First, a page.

Ground Zero Cross - wiki images
To mark the eleventh anniversary of 9/11, the US Catholic Bishops Conference have published a series of remembrances, prayers and reflections on their website:
We've republished one here by Father Joseph Bayne, OFM Conv, chief chaplain of the Erie County Emergency Services, chaplain of the Buffalo Fire Department and executive director of the Franciscan Center, a runaway homeless youth shelter, in Buffalo, New York.
Fr Joseph writes: As a follower of Francis of Assisi, I'm challenged to bring joy to a broken and sorrow-filled world. In the days following September 11, 2001, I was challenged to take this ministry to Ground Zero as an emergency services chaplain. The experience changed me, and 10 years later, I still feel the emotion, and tears still come easily.
I was having coffee with my aunt and cousin outside of Albany the morning of 9/11. My father was a Baltimore firefighter who died in the line of duty back in May 1977, and my stomach tightened when news of the World Trade Center first came on the television. My aunt and cousin were panicked as another one of my cousins works only blocks from Ground Zero. We prayed and cried together before I rushed back to Buffalo. Along the highway, I could see emergency vehicles heading toward New York City. At the rest stops, people were huddled around the TV monitors and crying.
The bond among fire personnel is deep and strong. We lost 343 firefighters from the Fire Department of New York that day, which was like a "sword piercing our heart," to paraphrase Mary's feelings at the crucifixion. A particular moment of emotion for me was the funeral of fellow Franciscan and fire department chaplain Father Mychal Judge. I broke down and wept while watching the news coverage during dinner with friends.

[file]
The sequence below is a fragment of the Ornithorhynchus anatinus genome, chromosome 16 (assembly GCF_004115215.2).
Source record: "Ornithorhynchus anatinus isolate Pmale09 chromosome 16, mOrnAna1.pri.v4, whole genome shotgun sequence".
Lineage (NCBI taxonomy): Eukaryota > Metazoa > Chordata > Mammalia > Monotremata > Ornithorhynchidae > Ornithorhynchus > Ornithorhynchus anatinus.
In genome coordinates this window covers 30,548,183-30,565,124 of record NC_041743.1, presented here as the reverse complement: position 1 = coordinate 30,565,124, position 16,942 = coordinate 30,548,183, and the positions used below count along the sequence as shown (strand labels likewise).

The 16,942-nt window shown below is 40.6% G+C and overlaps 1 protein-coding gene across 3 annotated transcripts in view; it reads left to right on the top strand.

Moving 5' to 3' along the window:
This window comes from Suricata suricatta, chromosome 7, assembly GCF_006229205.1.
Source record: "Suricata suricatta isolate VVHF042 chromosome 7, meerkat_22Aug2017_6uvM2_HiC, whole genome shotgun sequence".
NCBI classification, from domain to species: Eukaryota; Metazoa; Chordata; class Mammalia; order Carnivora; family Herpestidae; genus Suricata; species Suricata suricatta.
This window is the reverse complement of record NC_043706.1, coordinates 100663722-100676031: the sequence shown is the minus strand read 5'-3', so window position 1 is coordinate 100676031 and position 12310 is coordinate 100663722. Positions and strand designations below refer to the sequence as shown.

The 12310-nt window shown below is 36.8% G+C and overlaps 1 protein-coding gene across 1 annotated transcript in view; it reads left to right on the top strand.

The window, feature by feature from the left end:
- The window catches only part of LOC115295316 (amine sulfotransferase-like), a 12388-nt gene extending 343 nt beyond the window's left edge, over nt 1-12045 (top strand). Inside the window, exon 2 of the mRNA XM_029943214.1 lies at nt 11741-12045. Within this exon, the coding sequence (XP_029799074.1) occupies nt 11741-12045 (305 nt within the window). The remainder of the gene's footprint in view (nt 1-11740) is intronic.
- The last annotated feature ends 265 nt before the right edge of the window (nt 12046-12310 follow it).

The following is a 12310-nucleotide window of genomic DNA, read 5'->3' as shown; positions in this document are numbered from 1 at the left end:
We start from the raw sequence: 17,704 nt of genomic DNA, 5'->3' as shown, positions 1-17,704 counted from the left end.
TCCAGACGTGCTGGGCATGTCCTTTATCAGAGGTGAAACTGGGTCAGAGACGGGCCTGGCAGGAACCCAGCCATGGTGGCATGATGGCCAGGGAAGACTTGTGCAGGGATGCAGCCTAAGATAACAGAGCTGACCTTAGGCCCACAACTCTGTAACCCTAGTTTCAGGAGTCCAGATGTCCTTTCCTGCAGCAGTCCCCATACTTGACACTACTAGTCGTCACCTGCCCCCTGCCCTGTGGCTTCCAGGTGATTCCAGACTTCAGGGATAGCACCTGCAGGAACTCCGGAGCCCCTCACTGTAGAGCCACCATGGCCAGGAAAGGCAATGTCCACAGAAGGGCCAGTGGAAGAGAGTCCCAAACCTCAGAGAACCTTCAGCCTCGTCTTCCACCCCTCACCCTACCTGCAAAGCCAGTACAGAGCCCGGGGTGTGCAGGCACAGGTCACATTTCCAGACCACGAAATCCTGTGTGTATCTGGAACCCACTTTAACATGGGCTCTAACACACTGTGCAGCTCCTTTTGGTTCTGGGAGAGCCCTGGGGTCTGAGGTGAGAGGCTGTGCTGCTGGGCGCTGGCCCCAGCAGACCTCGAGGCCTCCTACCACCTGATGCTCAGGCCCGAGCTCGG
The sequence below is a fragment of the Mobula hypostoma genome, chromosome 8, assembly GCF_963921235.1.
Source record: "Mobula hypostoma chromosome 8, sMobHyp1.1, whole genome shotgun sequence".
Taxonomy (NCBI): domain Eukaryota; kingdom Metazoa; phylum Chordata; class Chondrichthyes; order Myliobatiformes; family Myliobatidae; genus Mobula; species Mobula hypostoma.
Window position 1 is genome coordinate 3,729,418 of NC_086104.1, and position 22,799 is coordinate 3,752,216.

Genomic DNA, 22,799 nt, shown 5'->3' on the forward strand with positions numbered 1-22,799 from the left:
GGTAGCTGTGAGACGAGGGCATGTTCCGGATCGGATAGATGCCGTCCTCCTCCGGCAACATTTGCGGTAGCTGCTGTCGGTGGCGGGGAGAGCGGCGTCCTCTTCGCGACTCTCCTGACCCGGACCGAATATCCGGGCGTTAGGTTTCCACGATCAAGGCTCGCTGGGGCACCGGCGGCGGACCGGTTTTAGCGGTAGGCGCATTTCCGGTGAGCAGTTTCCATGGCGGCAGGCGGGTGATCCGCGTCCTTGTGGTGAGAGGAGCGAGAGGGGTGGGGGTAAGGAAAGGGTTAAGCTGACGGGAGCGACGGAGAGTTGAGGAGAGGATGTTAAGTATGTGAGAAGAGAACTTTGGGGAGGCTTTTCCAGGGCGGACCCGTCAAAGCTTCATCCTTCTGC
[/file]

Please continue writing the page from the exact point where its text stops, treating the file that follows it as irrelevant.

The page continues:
When Erie County Emergency Services received the official request for personnel to respond to help at Ground Zero, our commissioner called me and asked me to accompany our fire/EMS personnel as their chaplain and support system. Our convoy of 23 ambulances with crews of volunteers headed down on Sunday, Sept. 16. On our brief stops, people cried, cheered, and wished us well on our journey and mission. This was humbling and moving to say the least.
When we entered New York City close to midnight, smoke hung over the city. Our EMS crews and ambulances were sent in a few at time to do shifts at Ground Zero. I went in with the first crews and remained for the duration of our shift. The destruction, dust, subdued hum of the rescue equipment, as well as the army of police, fire, EMS and so many other professionals working at the site was beyond overwhelming. Tears rolled down my face, mixing with the dust, and my eyes hurt, but nothing as heavy as my heart and inner spirit.
My role as chaplain for emergency services is a "ministry of presence." I roamed around Ground Zero in my turnout gear, speaking to the rescue personnel as they came off the smoking burning pile that was holy ground. I shook hands, hugged, gave bottles of water and often prayed quietly with them. I even mustered some smiles and laughter. I met the CEO of Cantor Fitzgerald, the man who lost over 700 of his staff. I spoke with cops and fire fighters. In true St. Francis of Assisi style, I patted and blessed the rescue dogs as they came off the pile after their shift.
During a break, some of us visited one of the World Trade Center buildings still standing and still safe, despite its windows being blown out. This spot allowed us to go up a floor or two and literally look down into Ground Zero. Here, I stopped my friends and said that I needed to pray for Father Mychal Judge. They instinctively huddled around me, joining hands, and surrounded me in support. I prayed quietly, then openly and I wept.
This experience changed me in some ways. I'm still a sinner, still a bit of a workaholic, still at times trying to "save the world, with my messiah complex." But this tragedy and the humbling opportunity to minister at Ground Zero made me reflect lots on the gift of life, relationships, on making every day good in some way and using the opportunities and gifts God pours upon us. It made me be more conscious of trying "not to sweat the small stuff" as my father had taught me. Life is so precious and yet so fragile. A hug, a smile, an embrace, a kind word, a strong or gentle handshake – all took on new meaning for me.
In the days following the tragedy, some said they saw the face of the devil in the smoke at Ground Zero. Many asked me about the same, and my answer hasn't changed in 10 years. No, I did not see the devil's face at Ground Zero. I saw the face of God in the people working, caring, sweating, crying, rescuing, recovering and being very spiritual in their very humanness. I was moved and changed and felt God's hand in the goodness that followed such tragedy. My ministry embodied the prayer of Saint Francis, "Lord, make me an instrument of your peace."